Distribution, size, and density of woody vegetation are also influenced by topography. In the Northern Hemisphere, south-facing slopes are warmer and drier than north-facing slopes and typically support less woody plant cover (Bailey 2014). Runoff from slopes concentrates water and nutrients in downslope areas and augments incoming precipitation, potentially enabling arroyos, washes, and intermittent drainages to support higher densities of larger-sized woody plants than upslope portions of the landscape (Coughenour and Ellis 1993). Runoff and runon relationships and their substantive influences on woody plant abundance are also evident on gently sloping landscapes (Tongway et al. 2001). Landscape-scale variation in rates and patterns of WPE in recent decades are therefore related to and constrained by topoedaphic variation (Wu and Archer 2005; Naito and Cairns 2011; Browning et al. 2012; Rossatto et al. 2014) (Text Box 2.2).


Pleistocene-age surfaces, with their well-developed claypan horizons (39 % clay at 10 cm depth), have experienced similar climate and levels of atmospheric CO2 enrichment and have experienced similar land-use (livestock grazing) and disturbance regimes (heavy grazing in the early to mid-1900s, and lack of fire) as the Holocene-age landscapes, and yet have persisted as C4 grassland. Note that shrub abundance is also higher in runon areas (arroyos and intermittent drainages) in both geomorphic settings and that shrubs give way to trees as elevation increases.


Woody encroachers are composed overwhelmingly of C3 plants. By contrast, grasslands and savannas in tropical, subtropical, and warm-temperate biomes often are dominated by C4 grasses. This pattern led to the hypothesis that woody encroachment might be a consequence of a CO2-mediated correction in the competitive relationships between C3 and C4 plants (Idso 1992; Polley 1997). However, this cannot entirely explain WPE at the global scale, as woody plants also encroach into grasslands dominated by C3 grasses. Woody plants have other structural and functional advantages over herbaceous vegetation, which increase their ecological opportunities under accelerated growth conditions (Poorter and Navas 2003). Whereas herbaceous plants lose most annual biomass accumulation to herbivory, combustion, or decomposition, woody plants build up woody biomass and carbohydrate storage over decades, thereby strengthening their ability to persist in the face of stress and disturbance. Woody plants are most vulnerable to injury, physiological stress, and competition when they are small, and faster growth would expedite their transition to more resilient and competitive life stages.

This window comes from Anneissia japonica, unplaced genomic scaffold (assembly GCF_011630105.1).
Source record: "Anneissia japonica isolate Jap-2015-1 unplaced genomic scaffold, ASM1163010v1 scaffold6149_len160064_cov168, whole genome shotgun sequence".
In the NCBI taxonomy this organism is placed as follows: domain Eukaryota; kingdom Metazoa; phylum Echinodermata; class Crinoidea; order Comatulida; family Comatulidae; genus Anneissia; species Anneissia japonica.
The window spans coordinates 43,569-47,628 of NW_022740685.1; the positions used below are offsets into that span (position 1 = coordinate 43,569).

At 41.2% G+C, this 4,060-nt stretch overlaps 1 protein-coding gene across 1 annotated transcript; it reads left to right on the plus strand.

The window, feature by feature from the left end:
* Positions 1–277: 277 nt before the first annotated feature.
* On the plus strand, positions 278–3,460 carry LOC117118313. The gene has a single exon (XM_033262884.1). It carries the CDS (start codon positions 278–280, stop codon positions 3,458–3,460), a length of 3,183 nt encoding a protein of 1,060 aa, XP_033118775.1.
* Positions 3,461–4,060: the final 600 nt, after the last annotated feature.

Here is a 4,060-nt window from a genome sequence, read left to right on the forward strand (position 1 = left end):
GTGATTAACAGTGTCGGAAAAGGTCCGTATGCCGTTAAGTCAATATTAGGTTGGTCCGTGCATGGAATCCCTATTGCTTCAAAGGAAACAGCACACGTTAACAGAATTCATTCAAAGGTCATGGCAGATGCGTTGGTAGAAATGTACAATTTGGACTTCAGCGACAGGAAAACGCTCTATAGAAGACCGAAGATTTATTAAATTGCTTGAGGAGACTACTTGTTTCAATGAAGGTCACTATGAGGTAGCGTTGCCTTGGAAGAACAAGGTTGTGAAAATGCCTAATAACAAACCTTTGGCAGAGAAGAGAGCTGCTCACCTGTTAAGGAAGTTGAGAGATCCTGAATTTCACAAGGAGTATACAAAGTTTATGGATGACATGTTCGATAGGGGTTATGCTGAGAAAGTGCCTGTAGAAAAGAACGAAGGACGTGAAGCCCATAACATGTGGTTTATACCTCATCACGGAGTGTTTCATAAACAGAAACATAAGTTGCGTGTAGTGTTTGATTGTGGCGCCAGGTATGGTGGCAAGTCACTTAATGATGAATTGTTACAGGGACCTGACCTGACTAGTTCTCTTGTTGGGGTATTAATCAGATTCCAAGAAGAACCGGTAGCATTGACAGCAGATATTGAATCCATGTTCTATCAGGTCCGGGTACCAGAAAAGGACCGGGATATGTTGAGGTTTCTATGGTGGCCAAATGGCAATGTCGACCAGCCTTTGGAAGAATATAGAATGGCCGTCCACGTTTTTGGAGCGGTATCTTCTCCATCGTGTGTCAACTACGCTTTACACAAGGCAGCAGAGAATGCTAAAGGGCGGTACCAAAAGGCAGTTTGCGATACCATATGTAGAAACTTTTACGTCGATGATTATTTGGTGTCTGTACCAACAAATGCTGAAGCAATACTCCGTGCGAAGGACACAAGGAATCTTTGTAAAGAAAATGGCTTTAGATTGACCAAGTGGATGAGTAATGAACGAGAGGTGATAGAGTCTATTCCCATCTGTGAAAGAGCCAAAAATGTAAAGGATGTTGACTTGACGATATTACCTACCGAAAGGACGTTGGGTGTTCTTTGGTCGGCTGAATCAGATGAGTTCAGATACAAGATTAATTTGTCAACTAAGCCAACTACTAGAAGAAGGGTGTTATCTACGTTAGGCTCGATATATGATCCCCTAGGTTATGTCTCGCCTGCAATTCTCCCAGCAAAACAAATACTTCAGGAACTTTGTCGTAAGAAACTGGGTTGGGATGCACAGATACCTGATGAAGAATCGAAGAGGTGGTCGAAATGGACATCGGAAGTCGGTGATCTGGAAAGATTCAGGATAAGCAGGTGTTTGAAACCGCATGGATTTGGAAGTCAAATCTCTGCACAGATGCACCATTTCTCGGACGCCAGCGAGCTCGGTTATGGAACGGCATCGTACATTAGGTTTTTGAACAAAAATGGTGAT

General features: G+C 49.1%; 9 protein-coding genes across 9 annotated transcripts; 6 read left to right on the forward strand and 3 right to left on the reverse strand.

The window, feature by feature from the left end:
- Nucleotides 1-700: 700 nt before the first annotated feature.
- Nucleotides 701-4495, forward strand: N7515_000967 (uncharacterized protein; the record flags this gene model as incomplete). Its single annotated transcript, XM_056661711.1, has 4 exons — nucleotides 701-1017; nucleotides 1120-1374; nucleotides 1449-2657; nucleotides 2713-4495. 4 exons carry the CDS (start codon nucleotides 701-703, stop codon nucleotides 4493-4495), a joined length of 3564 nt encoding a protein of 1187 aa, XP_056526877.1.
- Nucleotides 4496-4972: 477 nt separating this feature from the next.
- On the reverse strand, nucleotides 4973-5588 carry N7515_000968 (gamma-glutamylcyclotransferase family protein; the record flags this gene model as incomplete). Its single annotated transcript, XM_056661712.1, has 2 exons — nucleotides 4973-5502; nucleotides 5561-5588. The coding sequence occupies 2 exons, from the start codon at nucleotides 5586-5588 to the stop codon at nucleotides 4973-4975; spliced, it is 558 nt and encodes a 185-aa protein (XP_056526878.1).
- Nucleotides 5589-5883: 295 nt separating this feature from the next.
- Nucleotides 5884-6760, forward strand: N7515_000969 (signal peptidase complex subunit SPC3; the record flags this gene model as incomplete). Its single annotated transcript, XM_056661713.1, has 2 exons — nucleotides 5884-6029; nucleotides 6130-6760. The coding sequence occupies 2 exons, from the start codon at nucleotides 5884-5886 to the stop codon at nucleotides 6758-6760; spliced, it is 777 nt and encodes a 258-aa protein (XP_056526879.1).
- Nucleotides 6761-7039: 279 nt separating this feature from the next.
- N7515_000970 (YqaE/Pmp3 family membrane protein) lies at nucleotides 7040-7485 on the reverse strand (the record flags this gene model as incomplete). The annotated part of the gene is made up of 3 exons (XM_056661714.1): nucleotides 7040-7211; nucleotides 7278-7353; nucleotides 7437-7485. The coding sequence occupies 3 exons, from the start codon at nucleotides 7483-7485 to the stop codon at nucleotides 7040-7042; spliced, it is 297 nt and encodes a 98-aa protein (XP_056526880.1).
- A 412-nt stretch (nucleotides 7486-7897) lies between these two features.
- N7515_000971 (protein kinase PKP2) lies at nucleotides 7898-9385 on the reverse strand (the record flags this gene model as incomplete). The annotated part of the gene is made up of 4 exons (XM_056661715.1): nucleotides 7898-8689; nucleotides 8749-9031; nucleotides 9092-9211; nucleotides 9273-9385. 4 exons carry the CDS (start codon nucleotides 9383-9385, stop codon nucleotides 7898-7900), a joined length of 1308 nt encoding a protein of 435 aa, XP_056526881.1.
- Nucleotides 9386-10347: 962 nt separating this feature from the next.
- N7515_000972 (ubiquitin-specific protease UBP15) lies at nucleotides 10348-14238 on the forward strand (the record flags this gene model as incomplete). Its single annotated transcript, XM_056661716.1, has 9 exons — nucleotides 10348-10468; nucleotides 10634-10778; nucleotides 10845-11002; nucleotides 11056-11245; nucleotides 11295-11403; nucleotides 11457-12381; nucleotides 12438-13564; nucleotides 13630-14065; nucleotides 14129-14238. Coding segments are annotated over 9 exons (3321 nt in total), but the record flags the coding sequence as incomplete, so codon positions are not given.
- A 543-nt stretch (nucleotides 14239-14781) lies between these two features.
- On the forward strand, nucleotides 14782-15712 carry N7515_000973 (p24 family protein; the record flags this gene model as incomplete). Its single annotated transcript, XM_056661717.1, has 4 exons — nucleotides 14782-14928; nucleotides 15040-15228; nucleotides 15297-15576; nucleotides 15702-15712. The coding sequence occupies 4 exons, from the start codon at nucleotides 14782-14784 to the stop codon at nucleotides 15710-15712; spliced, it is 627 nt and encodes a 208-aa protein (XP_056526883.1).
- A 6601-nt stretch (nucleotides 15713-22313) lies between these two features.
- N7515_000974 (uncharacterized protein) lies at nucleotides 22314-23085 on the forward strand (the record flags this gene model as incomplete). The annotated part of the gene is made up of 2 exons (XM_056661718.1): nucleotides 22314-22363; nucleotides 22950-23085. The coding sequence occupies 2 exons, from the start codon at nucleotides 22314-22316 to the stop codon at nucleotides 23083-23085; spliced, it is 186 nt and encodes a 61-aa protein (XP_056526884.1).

When woody plant seedlings germinate in grasslands, they face intense competition for light, water, and soil nutrients. In lightly grazed, high-productivity grasslands, grasses will initially be taller than woody plant seedlings, reducing light availability (de Dios et al. 2014). Typically, grasses and woody seedlings in water-limited environments share the same shallow soil horizon (Kambatuku et al. 2013), so that grasses may furthermore monopolize soil resources to near exclusion of woody plant recruits, especially under environmental conditions that favor grasses: fine-texture or shallow soil sites with a summer rainy season characterized by small rainfall events that wet only the near-surface soils (Fravolini et al. 2005). However, grazing reduces grass leaf area, root density, and depth and therefore competitive effects on seedlings above and below ground. The intensity of grazing required to induce this response is likely to vary among sites, and may vary with soil condition according to their favorability for grasses. Thus, critical grazing levels may be relatively low on sandy, deep sites and higher on clayey or shallower sites (Knoop and Walker 1985).


Both browsing and fire constrain the progression from sapling to mature shrub or tree (Norton-Griffiths 1979; Augustine and McNaughton 2004; Vadigi and Ward 2014). The frequency and intensity of fire are coupled strongly to grassland productivity (Krawchuk and Moritz 2011) and to grazing (Anderies et al. 2002; Fuhlendorf et al. 2008). Grasslands that develop a high density of standing biomass generate litter capable of fueling hot fires that top-kill or kill saplings. Further, reliability of dry-season fire in more productive systems reduces the occurrence of temporal refuges or fire-free periods that would permit some tree cohorts to pass into a fire-tolerant life stage. Similarly, high spatial connectivity of grass cover would reduce the occurrence of spatial refuges or patches that escape fire during a burn event. Fire is therefore considered the main factor limiting tree cover in warm, semiarid to subhumid savannas that would, without fire, transition to a community dominated by woody plants (Bond 2008).